For connecting the heater into a circuit for passage of such current, the inner sleeve 26 has an in-turned end wall 30 which is clamped against the connector 22 by the head of a bolt 32, which fastens these parts to the base 1-8 by operation of a nut 34. The connection leg 28 of the heater element as an out-turned flange portion 36 at its end which is clamped by ring shaped contact members 38, 40 for completing the electrical circuit connection to the heater 24. As shown, this contact structure 38, 40 may be part of a second layer base structure which supports the outer source 12 and other parts of the apparatus. Thus, the electrode 40 may be attached to an annulus 42, and this composite structure may be supported by annular, electrically insulating refractory rings 44, 46.
Preferably, the annulus 42 is water cooled, as by a coil 48, and, in the illustrated structure, this cooling coil 48 supports another annulus of insulating refractory material 50 which in turn supports the evaporant boat or crucible 52 of the outer source. The evaporant boat from a charge slug 60 of, for example, compacted chromium powder mounted by a tungsten rod 62 carried by the bolt 32, and it is, a feature of the invention that monitor electrodes are provided which are operative to sense the rate of evaporation from this inner source It) independently of evaporation from the outer source 12.
In the illustrated embodiment, these electrodes 14, 16
are in the form of a pair of filament wires mounted by electrode supports 70, '72, 74, '76 in operative position across the mouth of the central evaporant source 11 The electrode posts '70, 72, 74, 76 may be mounted by attachments (not shown) to the insulator ring 44, with apertures being provided in the rings 38, 45 for enabling passage of these electrodes therethrough in spaced relation therefrom.
Although not shown, it will be understood that, for operation, the induction coil 54 of the outer source 12 is connected to a suitable energizing source, such as a 10 kilocycle generator of adjustable amplitude, and, preferably, suitable plumbing is provided for passage of cooling water through the coil. It has been found in experiments wherein the molybdenum walls of the crucible 52 are rather thick as shown and the charge to be evaporated from that crucible is copper, that most of the power dissipation appears to occur in the crucible walls and there is little change in operation as the copper charge decreases in volume during use. There-fore, it has been found quite practicable to calibrate thi source on a power versus evaporation rate basis. Accordingly, in the presently described apparatus only the central source 10 is provided with automatic feed-back controls.
These controls are illustrated in FIG. 3 wherein the heater 24 of the source 10 is shown connected through a transformer 80 and an adjustable auto-transformer 82 for energization by the power of a suitable source 84 through a saturable reactor 86. The reactor 86 is under the control of circuitry 88 which is responsive to a signal appearing across a load resistor 90. This signal is generated by operation of the monitor elements 14, 16.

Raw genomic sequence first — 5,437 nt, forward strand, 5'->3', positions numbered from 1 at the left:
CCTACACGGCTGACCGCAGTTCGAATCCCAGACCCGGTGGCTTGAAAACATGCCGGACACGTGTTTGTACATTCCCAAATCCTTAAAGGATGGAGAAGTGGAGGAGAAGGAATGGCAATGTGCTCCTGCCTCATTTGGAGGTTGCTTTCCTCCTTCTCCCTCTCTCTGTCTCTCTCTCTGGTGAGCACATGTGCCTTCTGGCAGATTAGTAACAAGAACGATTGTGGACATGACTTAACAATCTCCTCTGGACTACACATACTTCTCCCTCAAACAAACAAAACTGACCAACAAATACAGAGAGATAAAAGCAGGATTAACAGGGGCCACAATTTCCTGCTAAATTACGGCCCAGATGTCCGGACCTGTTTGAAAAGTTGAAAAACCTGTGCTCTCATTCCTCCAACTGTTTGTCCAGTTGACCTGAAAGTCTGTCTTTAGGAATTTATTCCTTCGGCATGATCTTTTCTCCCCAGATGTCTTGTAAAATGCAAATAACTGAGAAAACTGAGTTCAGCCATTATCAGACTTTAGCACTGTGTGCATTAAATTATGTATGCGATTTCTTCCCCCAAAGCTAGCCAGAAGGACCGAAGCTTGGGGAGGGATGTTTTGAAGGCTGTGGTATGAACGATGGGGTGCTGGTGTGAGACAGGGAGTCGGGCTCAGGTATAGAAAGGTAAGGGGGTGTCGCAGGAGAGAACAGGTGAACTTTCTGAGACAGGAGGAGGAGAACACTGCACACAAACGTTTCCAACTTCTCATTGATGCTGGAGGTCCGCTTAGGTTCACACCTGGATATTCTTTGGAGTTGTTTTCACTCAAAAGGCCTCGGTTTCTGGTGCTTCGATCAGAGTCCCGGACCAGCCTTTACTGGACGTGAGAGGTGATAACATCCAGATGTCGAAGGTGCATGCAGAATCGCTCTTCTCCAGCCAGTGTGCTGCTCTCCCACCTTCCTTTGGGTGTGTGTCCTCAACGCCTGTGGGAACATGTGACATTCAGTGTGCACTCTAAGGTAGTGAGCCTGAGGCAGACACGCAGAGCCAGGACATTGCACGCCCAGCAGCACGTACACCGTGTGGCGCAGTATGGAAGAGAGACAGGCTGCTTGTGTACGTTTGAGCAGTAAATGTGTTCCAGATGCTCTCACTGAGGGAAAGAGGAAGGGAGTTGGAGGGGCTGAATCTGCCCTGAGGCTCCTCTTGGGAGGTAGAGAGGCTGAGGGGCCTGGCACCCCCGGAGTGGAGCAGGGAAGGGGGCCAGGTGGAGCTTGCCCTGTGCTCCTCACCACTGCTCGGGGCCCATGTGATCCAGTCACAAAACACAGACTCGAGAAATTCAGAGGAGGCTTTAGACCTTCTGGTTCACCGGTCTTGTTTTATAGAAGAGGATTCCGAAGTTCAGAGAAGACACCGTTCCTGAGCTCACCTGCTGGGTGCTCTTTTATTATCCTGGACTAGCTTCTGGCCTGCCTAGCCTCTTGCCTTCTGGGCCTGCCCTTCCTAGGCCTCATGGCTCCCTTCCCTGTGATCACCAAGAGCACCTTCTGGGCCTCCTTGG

As shown, the monitor elements 14, 16 are connected through isolating transformers 92, 94 for energization in a separately adjustable manner, as by employment of adjustable auto-transformers '96, 98 energized by a source 100. A circuit pat-h exists from one monitor electrode 16, through a microammeter 102 and the load resistor 90 to the other electrode 14. The circuit is energized by the thermionic current between the two electrodes modified by the effect of the evaporant stream emanating from the source 10 and passing the monitor electrodes. Additionally, a bias supply 104 is provided between the source 10 and the machine environment, but it will be seen that this bias is not directly in circuit with the microam-rneter 162 or the load resistor 94 of the monitor apparatus. This environment is indicated schematically in FIG. 1 by the machine frame portions 106-166, from which the base 18 is insulated, as by a support ring 168.
In a typical example, the heater 24 was constructed of an inner cylinder 26 /3" x 4 made of 0.003" tantalum stock, joined at the top to the outer cylinder 28, which was 1 /3" in diameter and made from 0.005" tantalum. The radiation shield structure (represented by 56, 58 herein) was a sheet tantalum cylinder 1 /8 in diameter. The charge 60 was of chromium powder heated and compacted into a rod /s" in diameter and 3 long, supported on a 7 diameter tungsten rod 62. Power requirements for the heater 24 were 1.1 kva. for 10 A./ sec. measured at 25 inches from the source, to 1.5 kva. for 30 A./sec. with a maximum of 5 volts drop across the heater 24.
The rate monitor elements 14, 16 consisted of 0.01' diameter tungsten wire filaments of hairpin-like shape, as shown in FIG. 2 of the drawing, wherein their central, parallel portions were long and 4;" apart, and were supported about A" above the mouth of the inner source heater 24. The filament voltage applied to these filaments was in the order of 7 volts.
The bias 104 was plus 225 volts applied to the source heater 24 with respect to machine ground 106. The charge 60 and shields 56, 58 are in electrical communication with the heater and thus subject to this bias level, but the filament circuit 14, 16 is not, and, therefore, floats freely with respect to ground.
In operation, the auto-transformers 96, 98 are adjusted for energization of both filaments 14, 16 so that evaporant emanating from the source 11 will not condense thereon. Moreover, the temperature of one of the filaments is made enough higher than that of the other so that there is a net thermionic electron flow from that element to the other. It has been found that under these conditions the evaporant stream from the source 10 operates to in-. crease the net conduction between the electrodes 14, 1-6' in a manner which is dependent upon the intensity of that evaporant stream. This increase is measurable by the microammeter 102 and can be made operative through the load 90 to activate the control circuitry 88 for adjusting energization of the source heater 24 for maintenance of the evaporation rate at a predetermined level.